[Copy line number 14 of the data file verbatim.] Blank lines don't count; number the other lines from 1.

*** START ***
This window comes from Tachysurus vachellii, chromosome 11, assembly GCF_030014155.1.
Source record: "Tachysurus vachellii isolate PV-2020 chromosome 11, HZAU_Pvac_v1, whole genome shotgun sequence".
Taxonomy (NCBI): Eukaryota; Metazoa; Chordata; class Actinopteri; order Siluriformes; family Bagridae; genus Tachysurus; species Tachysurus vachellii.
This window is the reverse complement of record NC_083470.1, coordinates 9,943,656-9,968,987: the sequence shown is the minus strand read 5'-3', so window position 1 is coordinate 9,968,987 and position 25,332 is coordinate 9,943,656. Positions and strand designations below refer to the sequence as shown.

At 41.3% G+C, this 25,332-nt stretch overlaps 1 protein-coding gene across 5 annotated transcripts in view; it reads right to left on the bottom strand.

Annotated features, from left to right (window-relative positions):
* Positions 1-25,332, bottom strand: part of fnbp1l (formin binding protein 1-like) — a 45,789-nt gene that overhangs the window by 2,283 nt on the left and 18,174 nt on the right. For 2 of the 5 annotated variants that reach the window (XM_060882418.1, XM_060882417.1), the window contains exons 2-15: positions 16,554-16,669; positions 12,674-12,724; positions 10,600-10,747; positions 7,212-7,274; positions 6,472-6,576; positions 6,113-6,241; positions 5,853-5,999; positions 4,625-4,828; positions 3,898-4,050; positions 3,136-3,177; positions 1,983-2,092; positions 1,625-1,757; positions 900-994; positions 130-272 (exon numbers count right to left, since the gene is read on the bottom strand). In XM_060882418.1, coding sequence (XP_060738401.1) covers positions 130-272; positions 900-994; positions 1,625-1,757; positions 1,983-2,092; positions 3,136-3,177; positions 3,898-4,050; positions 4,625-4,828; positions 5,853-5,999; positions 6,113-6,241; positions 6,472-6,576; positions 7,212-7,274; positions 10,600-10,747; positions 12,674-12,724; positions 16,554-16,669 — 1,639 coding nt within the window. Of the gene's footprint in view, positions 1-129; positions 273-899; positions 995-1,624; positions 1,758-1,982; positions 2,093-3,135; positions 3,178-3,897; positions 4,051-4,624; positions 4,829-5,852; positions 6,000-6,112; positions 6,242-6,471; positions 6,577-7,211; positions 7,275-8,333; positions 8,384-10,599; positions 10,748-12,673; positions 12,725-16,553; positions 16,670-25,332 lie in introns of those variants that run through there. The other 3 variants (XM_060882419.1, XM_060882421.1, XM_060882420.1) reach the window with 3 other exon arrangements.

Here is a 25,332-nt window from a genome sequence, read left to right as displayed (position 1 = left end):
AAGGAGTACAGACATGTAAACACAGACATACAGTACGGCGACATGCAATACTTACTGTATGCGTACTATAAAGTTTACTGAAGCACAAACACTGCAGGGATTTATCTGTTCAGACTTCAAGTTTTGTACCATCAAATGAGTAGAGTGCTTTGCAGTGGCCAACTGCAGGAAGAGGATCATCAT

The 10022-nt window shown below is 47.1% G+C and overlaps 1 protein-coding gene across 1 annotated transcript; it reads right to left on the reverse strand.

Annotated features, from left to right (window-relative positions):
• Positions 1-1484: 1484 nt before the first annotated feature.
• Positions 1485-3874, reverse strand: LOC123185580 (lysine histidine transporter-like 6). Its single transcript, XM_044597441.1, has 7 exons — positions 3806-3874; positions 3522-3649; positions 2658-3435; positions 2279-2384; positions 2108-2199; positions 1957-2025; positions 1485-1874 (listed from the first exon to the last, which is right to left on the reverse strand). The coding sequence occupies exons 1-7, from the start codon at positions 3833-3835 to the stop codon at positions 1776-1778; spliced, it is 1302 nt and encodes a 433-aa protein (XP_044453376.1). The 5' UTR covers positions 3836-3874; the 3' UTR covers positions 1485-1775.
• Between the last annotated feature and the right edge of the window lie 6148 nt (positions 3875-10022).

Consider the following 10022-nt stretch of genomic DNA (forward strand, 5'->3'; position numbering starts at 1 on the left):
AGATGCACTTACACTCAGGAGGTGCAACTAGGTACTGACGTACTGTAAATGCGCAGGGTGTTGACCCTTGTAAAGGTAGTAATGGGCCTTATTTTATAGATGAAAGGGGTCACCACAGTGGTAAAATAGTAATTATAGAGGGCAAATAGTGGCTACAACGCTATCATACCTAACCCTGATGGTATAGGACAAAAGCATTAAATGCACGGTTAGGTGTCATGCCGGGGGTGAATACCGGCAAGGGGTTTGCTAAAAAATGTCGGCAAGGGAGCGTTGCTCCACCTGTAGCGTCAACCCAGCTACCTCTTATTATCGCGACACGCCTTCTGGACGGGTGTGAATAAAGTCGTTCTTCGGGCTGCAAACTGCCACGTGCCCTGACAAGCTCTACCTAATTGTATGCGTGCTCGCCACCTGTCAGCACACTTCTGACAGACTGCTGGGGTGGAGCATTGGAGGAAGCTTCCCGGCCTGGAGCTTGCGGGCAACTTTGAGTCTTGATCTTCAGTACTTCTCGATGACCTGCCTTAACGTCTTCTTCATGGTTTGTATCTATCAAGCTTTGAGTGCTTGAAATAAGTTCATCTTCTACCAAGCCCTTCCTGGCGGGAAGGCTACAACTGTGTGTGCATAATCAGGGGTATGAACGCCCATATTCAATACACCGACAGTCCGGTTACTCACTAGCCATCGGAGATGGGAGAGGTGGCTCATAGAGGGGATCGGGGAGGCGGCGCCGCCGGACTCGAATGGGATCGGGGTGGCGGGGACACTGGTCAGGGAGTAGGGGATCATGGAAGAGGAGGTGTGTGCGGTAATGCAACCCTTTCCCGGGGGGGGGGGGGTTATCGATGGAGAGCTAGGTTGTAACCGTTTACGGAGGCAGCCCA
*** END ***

• Between the last annotated feature and the right edge of the window lie 6148 nt (positions 3875-10022).